In a speech revealing new limits on the way intelligence agencies collect telephone metadata, President Obama also announced a comprehensive review of how government and business are confronting the challenges inherent in big data.
Investigations and lawsuits are piling up for breached retailers Target Corp. and Neiman Marcus. Meanwhile, card-issuing banks say fraud patterns may reveal additional breaches at other well-known brands.
Because of increasing cyber-attacks against government agencies, the inspector general says it's crucial for the State Department to address the continuing weaknesses in its information security program.
First Target, then Neiman Marcus; who's next? And while banking institutions await the next attack, how should they respond to customers' anxious questions about this latest round of high-profile retail data breaches?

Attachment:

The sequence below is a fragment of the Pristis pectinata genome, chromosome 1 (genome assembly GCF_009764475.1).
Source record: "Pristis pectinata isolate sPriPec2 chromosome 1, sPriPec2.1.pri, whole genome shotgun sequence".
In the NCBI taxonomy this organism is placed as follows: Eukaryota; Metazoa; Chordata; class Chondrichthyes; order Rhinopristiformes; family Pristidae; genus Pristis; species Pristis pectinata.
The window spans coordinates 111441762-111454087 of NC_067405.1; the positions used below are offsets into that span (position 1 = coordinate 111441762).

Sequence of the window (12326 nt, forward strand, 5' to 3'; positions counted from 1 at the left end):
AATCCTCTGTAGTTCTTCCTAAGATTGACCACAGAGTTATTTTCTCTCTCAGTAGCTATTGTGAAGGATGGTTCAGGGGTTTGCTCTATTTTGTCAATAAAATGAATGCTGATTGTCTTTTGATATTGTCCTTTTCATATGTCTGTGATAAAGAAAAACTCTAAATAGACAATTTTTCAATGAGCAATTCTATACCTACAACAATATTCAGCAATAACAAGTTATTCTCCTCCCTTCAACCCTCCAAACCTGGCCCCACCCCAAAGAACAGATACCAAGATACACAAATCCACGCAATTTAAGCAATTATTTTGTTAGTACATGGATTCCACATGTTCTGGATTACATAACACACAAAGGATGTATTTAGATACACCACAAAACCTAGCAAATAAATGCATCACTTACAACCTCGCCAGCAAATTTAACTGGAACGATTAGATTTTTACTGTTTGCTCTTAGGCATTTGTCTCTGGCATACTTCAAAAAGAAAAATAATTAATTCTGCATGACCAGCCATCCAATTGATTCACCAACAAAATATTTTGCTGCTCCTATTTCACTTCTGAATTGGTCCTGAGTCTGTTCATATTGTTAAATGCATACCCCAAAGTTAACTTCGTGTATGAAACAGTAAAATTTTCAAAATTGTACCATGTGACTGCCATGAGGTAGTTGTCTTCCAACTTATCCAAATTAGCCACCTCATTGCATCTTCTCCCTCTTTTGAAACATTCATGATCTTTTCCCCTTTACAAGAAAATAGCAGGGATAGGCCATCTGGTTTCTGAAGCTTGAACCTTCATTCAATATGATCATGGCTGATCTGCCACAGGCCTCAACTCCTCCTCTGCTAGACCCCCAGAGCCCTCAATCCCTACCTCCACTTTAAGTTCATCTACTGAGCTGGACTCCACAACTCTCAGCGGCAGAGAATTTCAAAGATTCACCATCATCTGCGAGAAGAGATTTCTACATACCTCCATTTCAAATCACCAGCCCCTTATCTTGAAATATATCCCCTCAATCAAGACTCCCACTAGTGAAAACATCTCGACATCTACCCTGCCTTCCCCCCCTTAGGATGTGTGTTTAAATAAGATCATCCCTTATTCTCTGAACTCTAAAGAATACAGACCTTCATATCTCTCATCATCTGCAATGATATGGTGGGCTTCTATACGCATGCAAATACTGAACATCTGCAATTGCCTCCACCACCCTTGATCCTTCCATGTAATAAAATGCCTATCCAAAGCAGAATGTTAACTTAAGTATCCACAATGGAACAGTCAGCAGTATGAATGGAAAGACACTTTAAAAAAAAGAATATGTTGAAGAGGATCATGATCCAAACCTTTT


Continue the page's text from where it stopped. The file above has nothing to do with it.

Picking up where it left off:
Target Corp. is providing $5 million to help fund an effort to educate consumers about the risks of cybercrime. Meanwhile, a group of House Democrats had called for a hearing about the retailer's breach, while two senators have demanded details.
While news of the NSA's data collection caught many off guard, it's just another example of the U.S. culture of surveillance, says sociologist William Staples, author of the book "Everyday Surveillance."
Target Corp.'s revelation that personal information about up to 70 million customers was breached in a recent malware attack raises new questions about Target's security practices and risks to consumers.